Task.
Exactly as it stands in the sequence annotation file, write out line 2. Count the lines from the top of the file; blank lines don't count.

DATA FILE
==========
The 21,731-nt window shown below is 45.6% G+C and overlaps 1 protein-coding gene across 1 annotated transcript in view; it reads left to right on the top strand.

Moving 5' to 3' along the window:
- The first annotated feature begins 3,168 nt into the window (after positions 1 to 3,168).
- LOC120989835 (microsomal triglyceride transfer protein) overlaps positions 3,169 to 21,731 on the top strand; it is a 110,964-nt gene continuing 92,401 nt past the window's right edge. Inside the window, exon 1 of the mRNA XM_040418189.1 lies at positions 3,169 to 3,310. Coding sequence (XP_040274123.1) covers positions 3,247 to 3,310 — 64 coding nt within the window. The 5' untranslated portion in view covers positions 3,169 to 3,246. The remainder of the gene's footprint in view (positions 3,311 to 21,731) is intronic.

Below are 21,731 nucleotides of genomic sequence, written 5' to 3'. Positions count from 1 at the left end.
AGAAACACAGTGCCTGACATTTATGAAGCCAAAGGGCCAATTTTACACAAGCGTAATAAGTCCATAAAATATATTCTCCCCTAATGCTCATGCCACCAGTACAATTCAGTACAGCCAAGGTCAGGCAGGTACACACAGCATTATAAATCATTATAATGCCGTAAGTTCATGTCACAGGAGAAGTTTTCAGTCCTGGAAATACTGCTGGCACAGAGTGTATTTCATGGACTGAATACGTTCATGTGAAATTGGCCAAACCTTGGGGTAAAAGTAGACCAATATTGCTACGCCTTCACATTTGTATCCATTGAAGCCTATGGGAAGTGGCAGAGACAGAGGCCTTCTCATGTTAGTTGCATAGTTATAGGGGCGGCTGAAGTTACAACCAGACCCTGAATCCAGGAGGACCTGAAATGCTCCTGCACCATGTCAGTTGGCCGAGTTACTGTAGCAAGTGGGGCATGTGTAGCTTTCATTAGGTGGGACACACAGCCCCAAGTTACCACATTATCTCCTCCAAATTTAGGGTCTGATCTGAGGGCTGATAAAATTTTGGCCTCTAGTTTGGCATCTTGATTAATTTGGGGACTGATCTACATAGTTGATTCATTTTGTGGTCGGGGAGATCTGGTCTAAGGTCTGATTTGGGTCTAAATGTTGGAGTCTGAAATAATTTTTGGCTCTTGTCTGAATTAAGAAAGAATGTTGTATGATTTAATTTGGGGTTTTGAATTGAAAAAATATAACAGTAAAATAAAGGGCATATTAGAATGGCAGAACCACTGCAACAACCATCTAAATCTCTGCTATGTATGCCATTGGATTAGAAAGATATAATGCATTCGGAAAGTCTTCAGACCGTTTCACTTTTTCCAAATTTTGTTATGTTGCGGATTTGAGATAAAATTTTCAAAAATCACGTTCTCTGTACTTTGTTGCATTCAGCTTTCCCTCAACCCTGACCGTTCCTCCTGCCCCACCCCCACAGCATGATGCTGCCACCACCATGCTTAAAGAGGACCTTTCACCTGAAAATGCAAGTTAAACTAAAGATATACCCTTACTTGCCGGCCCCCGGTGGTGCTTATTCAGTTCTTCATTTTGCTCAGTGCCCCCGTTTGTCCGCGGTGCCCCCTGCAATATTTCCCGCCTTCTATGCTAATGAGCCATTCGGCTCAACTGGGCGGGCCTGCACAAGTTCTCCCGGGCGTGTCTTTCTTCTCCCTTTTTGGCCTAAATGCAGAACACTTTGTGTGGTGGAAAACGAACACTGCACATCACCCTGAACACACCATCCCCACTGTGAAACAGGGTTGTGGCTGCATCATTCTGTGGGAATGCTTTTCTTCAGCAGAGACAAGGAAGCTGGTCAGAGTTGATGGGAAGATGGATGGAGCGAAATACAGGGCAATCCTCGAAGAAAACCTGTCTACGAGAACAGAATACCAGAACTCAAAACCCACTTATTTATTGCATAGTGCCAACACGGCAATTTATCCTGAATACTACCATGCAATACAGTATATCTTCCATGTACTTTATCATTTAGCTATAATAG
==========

Moving 5' to 3' along the window: